You can enter the abit AW9D-MAX mainboard BIOS Setup by pressing the Del key on system start-up. The BIOS is based on Award code and looks almost exactly like the BIOS on other ASUS mainboards, only the color scheme is different. Now the main color is block, not blue.
The main page is pretty clear, I guess, nothing to discuss. The only thing I would like to mention is that by pressing the F6 key you can save the current settings, and then you can load the saved settings easily by hitting F7. The user can save up to 5 different settings sets for different usage modes.
uGuru Utility section contains a lot of options that would be particularly interesting for us. When you click on the title you first get onto the OC Guru page where you can adjust the processor clock speed, memory frequency and voltages.
The first two lines are informational, they display the model name and current working frequency of your CPU. The next line – CPU Operating Speed allows to select default settings or manual configuration. If we give up automatic configuration we acquire access to External Clock parameter, which would change the FSB speed. For Core 2 Duo E6300 processor the available frequency interval ranges from 133MHz to 600MHz with 1MHz increment. And it is very convenient that you can simply enter the desired value using the numeric keyboard.
Note that the nominal FSB frequency is 4MHz higher not only on the photo from the BIOS screen but also in the user’s guide: it is another peculiarity of all abit mainboards. Of course, any memory and any CPU should be able to handle this small overclocking, and although you will hardly be able to notice any practical performance improvement, the side-by-side comparison of several mainboards running at their default settings will allow abit solution to be a little faster. Pretty simple and not quite fair, but at the same time very efficient way of getting ahead of the competitors.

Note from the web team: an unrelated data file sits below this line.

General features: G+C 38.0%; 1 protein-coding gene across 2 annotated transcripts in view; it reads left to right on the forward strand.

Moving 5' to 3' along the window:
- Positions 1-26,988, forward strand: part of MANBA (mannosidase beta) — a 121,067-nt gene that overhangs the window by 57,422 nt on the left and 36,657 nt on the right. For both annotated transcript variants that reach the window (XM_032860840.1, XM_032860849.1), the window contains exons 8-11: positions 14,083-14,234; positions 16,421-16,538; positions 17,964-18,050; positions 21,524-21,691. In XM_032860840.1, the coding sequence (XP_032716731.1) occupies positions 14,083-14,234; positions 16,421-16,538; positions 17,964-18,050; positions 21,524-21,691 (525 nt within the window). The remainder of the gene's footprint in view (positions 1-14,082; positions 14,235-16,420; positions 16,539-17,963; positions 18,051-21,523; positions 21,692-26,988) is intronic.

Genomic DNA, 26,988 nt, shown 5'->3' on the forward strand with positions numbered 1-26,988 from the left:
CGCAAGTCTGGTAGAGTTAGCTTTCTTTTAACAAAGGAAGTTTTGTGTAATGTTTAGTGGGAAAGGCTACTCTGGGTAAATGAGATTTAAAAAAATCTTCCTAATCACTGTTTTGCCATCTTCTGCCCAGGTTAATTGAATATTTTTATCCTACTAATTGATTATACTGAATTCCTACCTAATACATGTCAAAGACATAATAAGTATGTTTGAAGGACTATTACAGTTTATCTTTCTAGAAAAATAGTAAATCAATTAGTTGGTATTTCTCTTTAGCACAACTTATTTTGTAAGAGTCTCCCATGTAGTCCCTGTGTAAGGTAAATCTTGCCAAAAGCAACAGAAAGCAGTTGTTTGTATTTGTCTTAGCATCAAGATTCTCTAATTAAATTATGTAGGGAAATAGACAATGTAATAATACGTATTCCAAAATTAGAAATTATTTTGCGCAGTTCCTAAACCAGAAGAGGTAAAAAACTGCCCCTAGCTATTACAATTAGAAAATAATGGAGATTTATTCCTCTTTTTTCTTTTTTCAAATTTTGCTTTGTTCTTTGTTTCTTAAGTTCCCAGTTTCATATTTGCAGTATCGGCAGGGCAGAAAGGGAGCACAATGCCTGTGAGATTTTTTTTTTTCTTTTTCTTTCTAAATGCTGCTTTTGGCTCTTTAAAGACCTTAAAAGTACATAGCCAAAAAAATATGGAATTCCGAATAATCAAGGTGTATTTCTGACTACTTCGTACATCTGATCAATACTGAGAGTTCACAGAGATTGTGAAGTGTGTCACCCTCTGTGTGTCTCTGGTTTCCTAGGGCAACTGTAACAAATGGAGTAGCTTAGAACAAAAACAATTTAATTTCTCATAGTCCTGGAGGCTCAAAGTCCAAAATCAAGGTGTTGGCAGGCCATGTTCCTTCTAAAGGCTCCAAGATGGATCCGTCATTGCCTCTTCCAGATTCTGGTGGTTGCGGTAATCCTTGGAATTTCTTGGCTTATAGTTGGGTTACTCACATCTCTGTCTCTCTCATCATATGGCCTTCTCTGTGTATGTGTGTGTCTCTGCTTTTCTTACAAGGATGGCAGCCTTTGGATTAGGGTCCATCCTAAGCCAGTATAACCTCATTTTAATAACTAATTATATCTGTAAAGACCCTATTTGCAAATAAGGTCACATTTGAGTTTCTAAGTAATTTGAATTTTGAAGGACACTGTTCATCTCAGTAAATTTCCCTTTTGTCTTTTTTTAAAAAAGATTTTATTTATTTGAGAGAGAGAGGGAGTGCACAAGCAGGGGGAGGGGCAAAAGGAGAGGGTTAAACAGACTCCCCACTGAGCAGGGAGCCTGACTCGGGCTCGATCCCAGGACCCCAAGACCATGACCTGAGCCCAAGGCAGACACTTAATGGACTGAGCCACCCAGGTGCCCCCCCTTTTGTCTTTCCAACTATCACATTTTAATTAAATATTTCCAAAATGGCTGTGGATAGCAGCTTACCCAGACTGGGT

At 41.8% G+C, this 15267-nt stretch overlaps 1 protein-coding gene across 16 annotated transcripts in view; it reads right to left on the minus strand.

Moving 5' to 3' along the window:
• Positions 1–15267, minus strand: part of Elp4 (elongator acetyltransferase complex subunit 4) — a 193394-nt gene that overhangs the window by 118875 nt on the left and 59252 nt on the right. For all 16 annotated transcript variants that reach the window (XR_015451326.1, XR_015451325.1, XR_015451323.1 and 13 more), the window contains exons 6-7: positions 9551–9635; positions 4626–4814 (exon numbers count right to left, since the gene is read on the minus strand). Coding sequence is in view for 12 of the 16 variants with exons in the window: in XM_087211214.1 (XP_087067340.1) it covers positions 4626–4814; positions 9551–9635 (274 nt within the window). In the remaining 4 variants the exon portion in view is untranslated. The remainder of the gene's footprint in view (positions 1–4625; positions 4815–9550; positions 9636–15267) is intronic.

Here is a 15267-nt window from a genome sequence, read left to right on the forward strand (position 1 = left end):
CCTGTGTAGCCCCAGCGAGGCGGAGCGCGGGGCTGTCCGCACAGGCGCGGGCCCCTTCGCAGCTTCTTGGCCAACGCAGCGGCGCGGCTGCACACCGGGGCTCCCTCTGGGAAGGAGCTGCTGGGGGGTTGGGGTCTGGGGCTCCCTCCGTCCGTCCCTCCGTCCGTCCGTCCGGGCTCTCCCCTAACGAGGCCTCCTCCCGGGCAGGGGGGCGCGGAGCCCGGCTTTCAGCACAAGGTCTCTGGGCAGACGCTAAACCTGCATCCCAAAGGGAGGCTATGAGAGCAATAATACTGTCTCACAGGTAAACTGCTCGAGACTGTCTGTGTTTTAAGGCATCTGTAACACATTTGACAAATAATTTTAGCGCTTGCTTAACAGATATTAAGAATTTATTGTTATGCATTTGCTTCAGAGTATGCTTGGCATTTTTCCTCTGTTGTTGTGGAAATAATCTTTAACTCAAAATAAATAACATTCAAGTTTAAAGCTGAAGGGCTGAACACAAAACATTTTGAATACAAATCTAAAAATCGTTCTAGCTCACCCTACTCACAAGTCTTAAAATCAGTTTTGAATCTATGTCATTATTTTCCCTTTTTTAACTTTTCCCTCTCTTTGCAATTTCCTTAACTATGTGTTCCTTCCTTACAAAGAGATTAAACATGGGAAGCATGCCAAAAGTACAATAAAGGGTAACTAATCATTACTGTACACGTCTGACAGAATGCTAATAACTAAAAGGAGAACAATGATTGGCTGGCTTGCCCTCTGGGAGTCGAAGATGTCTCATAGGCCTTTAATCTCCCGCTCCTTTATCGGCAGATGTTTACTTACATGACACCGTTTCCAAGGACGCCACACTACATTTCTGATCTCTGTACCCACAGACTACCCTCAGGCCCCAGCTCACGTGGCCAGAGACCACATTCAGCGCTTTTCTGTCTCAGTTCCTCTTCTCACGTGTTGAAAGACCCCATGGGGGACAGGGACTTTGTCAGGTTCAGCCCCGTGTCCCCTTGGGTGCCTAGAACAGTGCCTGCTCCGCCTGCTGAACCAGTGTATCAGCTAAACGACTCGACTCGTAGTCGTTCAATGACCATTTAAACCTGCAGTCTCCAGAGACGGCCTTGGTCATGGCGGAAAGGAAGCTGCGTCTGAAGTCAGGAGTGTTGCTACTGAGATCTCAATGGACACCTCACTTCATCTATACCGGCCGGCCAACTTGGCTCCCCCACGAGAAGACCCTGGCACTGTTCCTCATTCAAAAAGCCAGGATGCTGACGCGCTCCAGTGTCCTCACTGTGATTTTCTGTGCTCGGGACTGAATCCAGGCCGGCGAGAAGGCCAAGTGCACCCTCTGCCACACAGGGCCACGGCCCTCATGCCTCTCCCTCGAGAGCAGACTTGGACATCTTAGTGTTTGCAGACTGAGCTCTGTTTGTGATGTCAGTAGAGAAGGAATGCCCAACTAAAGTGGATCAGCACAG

Multiplier Factor parameter allows changing the processor clock frequency multiplier. In our case it could be reduced to 6x. And there is a special line called Estimated New CPU Clock that will display the resulting processor frequency once the clock multiplier and the FSB speed have been adjusted.
It is great that the identical information line is also available for the system memory: Estimated New DRAM Clock, because the memory frequency on abit AW9D-MAX can be changed using two adjustable parameters. N/B Strap CPU As selects the processor type depending on the nominal bus frequency: 133 (533), 200 (800) or 266 (1066) MHz. The available set of dividers between the FSB and memory changes depending on this setting. The second parameter - DRAM Spec. (CPU:DRAM) – allows selecting the proper ratio. The minimal divider is 1:1, all other dividers are increasing.
abit AW9D-MAX mainboard has unusually few parameters for voltage management. However, all the settings required for successful CPU overclocking are there, can be adjusted within pretty wide intervals with very small increments:
- CPU Core Voltage can be raised by up to 0.4V with 0.025V increment;
- DDR2 SDRAM Voltage can be changed from 1.75V to 2.65V with 0.05V increments;
- MCH & PCIe 1.5V Voltage can raise the chipset North Bridge voltage to 2.0V with 0.01V increments.
The last parameter on that page, Power Cycle Statistics, opens a submenu where we can monitor the system operation time, the number of system resets and reboots. This is a purely informational section, so let’s not dwell here for long.
ABIT EQ is something like the PC Health Status section, which we have seen by many other mainboards. However, in this case it is designed and implemented in a much more advanced way. However, before we talk more about it let me draw your attention to one parameter that may not strike you as essential at first glance and that you may not have seen before. It is LED Effect Control.